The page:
I convert my blu-rays using RipBot and generally apply the same settings for everything, typically CF 18/19, single pass at 1080p for a high quality rip - I always prioritise quality over file size.
What I have noticed is that some movies compress MUCH better than others. I was convinced that I had got something wrong with the Social Network as the resulting video stream was about 2.2GB! So I did it again making sure I had my settings correct at CF18 and 1080p. I got the same sized file!
I've had a few others a bit like this, though not to the same extreme. Simpsons Movie was one but I assumed that was down to the bold and limited colours etc. A few other 'proper' movies but I can't recall which ones off the top of my head.
This must be due to the video encoding on the disk, so my question is which formats are most compressible and which are least?
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You are doing some rather extreme compression here in squeezing BD movies which are often over 25 GB in size down to about 2.2 GB. This is a compression of over 10 to 1. I think many here would be doubtful about the quality of your final output, but to each his own. My experience is that generally speaking I think it's possible to squeeze BluRay down to about DVD DL size and still have it look really good. Below that you better be changing the resolution to 720p. Animation will always look good at lower bit rates. I'd argue that you can ever get really good results from old VCD format for animation. Today's HDTVs have various filters on them that make just about anything look good, but if you get very close to your TV and look you can see flaws in the videos up close that are not noticeable from a normal viewing distance.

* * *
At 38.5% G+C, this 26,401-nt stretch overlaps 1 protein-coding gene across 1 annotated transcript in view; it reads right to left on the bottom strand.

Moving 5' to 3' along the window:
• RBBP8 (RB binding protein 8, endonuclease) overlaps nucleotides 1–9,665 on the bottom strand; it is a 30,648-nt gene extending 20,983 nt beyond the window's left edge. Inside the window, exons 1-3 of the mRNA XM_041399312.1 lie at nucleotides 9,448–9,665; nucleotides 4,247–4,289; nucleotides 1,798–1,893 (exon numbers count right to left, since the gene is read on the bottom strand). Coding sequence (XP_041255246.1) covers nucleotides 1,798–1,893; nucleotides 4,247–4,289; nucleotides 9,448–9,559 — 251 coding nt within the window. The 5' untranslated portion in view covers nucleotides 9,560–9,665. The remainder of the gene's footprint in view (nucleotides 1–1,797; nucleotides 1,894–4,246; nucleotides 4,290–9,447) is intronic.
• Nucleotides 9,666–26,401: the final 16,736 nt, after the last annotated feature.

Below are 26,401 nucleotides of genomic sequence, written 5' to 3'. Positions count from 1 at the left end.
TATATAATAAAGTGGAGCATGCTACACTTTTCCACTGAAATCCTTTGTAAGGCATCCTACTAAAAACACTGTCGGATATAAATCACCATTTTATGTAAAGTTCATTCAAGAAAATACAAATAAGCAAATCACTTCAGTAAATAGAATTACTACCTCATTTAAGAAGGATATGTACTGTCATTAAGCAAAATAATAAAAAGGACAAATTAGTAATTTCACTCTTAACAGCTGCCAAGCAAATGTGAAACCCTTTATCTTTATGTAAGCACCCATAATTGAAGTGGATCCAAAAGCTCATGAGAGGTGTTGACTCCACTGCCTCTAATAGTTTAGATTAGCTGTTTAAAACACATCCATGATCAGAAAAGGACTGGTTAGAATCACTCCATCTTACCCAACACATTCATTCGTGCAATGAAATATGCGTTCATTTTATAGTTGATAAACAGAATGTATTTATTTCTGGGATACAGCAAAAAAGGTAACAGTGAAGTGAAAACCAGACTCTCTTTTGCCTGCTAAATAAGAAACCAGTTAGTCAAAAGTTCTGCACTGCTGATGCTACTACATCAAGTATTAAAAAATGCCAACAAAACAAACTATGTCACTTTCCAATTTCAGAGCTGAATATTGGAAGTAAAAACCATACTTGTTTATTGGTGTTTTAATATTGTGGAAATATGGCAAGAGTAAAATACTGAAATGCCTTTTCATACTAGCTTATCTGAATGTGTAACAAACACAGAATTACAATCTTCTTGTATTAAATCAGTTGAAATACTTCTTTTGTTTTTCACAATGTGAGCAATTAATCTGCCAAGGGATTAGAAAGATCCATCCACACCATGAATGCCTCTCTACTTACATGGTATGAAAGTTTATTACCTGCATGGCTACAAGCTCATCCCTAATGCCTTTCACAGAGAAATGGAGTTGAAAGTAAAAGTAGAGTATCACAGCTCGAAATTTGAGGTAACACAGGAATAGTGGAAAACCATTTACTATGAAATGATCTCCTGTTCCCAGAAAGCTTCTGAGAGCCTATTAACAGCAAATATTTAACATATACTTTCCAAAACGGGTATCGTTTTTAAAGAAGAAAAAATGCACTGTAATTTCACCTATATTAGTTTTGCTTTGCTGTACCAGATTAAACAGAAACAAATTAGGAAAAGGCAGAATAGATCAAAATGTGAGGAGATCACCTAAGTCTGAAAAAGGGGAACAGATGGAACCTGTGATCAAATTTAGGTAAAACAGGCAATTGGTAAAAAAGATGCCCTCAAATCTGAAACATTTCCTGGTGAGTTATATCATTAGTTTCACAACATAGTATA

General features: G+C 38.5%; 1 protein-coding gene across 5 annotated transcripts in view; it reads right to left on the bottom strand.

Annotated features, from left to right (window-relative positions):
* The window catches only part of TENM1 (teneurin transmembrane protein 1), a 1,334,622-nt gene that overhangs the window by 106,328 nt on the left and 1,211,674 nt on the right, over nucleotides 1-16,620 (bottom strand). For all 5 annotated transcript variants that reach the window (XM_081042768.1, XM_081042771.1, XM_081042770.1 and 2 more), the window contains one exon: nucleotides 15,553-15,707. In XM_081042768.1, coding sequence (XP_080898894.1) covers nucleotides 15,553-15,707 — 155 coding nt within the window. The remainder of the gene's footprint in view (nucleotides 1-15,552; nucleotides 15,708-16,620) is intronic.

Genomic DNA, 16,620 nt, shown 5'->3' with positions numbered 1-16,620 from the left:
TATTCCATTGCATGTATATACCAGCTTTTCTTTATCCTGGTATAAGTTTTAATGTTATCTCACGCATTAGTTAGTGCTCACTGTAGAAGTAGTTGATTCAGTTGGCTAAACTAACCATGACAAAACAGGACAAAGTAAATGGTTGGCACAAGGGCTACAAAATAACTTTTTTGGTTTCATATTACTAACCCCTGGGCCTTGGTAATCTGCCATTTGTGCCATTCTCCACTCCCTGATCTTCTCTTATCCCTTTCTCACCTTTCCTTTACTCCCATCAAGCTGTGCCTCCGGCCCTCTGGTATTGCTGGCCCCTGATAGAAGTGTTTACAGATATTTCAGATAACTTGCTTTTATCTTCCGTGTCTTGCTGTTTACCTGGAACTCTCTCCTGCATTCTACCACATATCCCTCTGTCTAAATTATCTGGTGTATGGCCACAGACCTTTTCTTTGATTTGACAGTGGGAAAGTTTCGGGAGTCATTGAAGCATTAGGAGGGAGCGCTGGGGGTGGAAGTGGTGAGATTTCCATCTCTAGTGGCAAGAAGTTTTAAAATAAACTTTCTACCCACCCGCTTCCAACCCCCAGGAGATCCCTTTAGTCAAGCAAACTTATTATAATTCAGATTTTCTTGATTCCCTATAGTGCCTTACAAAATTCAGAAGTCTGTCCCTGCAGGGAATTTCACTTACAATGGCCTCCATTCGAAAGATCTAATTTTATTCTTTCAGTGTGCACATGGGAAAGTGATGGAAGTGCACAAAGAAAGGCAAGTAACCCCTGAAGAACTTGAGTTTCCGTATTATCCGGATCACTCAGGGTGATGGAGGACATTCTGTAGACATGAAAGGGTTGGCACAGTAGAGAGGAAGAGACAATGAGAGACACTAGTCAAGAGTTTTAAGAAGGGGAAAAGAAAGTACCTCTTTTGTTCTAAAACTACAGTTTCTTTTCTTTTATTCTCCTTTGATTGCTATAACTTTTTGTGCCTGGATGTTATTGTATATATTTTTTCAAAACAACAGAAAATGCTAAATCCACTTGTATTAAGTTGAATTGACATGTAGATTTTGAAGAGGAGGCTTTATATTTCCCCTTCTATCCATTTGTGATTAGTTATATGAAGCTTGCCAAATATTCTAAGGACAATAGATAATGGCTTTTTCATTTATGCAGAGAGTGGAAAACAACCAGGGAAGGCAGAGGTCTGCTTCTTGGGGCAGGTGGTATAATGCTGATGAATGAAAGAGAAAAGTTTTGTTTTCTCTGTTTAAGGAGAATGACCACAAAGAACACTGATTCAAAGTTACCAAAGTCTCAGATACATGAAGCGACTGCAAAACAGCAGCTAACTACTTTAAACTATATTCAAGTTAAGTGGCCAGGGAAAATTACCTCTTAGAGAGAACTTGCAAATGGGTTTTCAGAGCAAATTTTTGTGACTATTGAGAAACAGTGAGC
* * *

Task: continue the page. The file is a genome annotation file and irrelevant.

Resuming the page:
MPEG-2 is legal for BluRay but not used much. It usually only used when porting old DVD extra features to BluRay. I would expect it to compress quite well when using H.264. I would not expect VC-1 and H.264 to look all that great if compressed at 10 to 1 or more but quality is subjective. An old friend of mine used to make over the air TV recordings a few years ago from a terrible quality analog signal AND he saved them in VCD format. I would rate what he was getting as "horrible" and "unacceptable" and worth viewing only if there was no other way to watch it and you really wanted to see it. But he was quite pleased with himself and the "quality" of what he was getting.
It's not just the format/container. It's also the content of the video and the nature of video compression itself.
Video with a lot of static scenes featuring people talking will compress much better than action stuff where there's a ton of motion.
I know it's an extreem compression.... I'm not asking RipBot to produce a file that small. I select CF 18 single pass so I should have a bigger file and generally I do. However, for certain movies I get a smaller file...
By my understanding setting ripbot with a CF 18 and single pass I should be getting a high quality MKV.
My question is why with certain moves do I get a much smaller file - it's like some stuff compresses much better. My example of the social network does indeed look very, very good even though it's a worryingly small file size.
Less motion, less detail, less noise, less frame-to-frame changes, all these things lead to better compression when using CRF encoding. This is why cartoons and anime usually compresses better than live action material. Attached is six minute 1920x1080, 24 fps, "movie" compressed to a little over 3MB (so a 90 minute movie like this would be about 45 MB). It looks fine. Yes, it's boring but it gets across the point. The fewer changes there are from frame to frame the better the video compresses. This is the beauty of CRF encoding -- you don't have to guess at what bitrate you need to maintain the quality you want.
Last edited by jagabo; 12th May 2012 at 09:43.
Noise is bad for compression. Look carefully at the live action films you're converting - does the noise/grain vary much?
Social Network was shot digitally with Red cameras, so there could well be less noise compared to movies shot on film stock.
I just downloaded a trailer of the movie and there's very little grain. This isn't conclusive, the trailer could have had noise reduction applied. But the video bitrate is nearly 10Mbit/sec which should be enough to reproduce grain in the original footage.
ehhh this is starting to make more sense now... thanks for all the help!